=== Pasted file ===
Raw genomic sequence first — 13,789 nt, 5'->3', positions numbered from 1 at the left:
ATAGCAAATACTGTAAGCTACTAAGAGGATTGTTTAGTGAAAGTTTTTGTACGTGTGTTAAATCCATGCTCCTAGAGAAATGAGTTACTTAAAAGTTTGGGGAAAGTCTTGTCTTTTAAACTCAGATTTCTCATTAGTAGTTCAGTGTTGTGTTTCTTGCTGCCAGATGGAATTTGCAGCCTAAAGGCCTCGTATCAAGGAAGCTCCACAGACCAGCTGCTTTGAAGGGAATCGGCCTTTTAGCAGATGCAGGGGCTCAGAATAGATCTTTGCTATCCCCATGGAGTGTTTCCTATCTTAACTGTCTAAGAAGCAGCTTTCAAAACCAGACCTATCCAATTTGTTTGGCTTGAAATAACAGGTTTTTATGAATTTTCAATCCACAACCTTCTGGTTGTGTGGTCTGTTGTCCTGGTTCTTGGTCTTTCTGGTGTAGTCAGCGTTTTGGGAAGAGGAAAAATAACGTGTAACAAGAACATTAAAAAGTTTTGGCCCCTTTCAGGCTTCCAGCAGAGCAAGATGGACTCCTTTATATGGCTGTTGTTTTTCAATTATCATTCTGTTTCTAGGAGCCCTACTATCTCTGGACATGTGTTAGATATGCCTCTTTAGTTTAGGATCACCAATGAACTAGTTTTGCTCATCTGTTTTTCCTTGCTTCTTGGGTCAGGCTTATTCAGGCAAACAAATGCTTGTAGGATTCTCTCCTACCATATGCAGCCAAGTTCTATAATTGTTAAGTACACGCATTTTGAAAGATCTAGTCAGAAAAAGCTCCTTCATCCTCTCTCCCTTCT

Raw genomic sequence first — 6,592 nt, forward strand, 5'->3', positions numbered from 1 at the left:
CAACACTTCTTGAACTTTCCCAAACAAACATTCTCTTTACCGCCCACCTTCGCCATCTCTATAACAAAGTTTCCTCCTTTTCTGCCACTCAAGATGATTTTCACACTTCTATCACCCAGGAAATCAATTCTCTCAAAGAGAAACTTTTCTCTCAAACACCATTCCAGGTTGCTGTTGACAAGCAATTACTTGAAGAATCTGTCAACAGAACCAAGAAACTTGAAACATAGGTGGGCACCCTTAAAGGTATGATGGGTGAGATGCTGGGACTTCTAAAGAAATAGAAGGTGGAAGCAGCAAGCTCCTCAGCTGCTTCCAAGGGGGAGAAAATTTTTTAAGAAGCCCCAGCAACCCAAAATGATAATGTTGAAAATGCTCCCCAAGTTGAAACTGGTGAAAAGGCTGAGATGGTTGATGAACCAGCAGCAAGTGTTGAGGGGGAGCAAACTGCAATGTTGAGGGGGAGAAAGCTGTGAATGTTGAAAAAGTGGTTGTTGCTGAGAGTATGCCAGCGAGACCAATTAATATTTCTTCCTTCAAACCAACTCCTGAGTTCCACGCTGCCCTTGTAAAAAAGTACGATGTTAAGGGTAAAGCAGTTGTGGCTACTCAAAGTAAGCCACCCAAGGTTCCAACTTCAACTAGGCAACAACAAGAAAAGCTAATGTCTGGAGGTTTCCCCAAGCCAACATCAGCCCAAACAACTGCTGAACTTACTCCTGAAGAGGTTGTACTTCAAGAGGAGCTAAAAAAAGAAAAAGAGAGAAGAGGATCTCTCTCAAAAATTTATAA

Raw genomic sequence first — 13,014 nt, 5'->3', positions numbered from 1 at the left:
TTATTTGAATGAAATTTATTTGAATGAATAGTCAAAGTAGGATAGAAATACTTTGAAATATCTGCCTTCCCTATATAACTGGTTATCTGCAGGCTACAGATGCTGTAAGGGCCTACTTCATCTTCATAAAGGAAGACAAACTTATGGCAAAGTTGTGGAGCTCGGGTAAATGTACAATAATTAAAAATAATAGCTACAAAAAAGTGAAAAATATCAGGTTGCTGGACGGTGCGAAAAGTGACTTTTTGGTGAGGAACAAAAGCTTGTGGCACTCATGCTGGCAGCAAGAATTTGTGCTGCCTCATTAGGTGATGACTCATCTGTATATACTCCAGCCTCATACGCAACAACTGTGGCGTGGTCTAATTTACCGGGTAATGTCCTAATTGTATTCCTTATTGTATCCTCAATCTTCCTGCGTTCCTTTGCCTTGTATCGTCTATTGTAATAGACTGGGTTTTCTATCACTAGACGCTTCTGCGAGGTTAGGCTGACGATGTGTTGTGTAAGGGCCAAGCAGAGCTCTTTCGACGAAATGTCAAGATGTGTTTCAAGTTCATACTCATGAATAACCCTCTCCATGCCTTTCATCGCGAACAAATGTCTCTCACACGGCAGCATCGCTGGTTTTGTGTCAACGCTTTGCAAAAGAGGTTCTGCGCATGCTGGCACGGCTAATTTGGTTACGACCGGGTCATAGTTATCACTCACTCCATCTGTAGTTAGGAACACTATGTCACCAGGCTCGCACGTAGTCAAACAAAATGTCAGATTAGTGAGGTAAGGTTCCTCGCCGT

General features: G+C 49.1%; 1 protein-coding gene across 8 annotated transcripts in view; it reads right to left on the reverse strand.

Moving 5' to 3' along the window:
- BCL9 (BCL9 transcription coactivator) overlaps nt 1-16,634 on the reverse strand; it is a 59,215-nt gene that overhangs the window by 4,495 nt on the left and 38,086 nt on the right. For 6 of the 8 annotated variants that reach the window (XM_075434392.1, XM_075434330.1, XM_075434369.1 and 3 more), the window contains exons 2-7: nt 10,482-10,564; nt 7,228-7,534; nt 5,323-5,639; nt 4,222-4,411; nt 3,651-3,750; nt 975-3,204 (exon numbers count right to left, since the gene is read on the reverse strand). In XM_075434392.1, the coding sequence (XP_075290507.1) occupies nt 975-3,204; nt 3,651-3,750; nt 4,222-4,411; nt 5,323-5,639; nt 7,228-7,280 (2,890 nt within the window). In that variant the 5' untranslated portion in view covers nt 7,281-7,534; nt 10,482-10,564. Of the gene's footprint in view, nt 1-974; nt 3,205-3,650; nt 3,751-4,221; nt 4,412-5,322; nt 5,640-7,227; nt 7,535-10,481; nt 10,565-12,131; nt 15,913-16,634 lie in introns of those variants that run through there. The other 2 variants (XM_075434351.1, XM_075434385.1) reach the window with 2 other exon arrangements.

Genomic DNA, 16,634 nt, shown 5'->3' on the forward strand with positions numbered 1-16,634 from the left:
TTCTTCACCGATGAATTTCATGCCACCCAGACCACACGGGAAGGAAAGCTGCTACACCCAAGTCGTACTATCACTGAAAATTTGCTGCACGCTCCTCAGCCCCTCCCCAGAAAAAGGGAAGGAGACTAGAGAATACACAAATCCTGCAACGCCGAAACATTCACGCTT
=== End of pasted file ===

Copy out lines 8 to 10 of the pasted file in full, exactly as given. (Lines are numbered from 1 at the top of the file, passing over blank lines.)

Moving 5' to 3' along the window:
- BCL9 (BCL9 transcription coactivator) overlaps nt 1-16,634 on the reverse strand; it is a 59,215-nt gene that overhangs the window by 4,495 nt on the left and 38,086 nt on the right. For 6 of the 8 annotated variants that reach the window (XM_075434392.1, XM_075434330.1, XM_075434369.1 and 3 more), the window contains exons 2-7: nt 10,482-10,564; nt 7,228-7,534; nt 5,323-5,639; nt 4,222-4,411; nt 3,651-3,750; nt 975-3,204 (exon numbers count right to left, since the gene is read on the reverse strand). In XM_075434392.1, the coding sequence (XP_075290507.1) occupies nt 975-3,204; nt 3,651-3,750; nt 4,222-4,411; nt 5,323-5,639; nt 7,228-7,280 (2,890 nt within the window). In that variant the 5' untranslated portion in view covers nt 7,281-7,534; nt 10,482-10,564. Of the gene's footprint in view, nt 1-974; nt 3,205-3,650; nt 3,751-4,221; nt 4,412-5,322; nt 5,640-7,227; nt 7,535-10,481; nt 10,565-12,131; nt 15,913-16,634 lie in introns of those variants that run through there. The other 2 variants (XM_075434351.1, XM_075434385.1) reach the window with 2 other exon arrangements.

Genomic DNA, 16,634 nt, shown 5'->3' on the forward strand with positions numbered 1-16,634 from the left: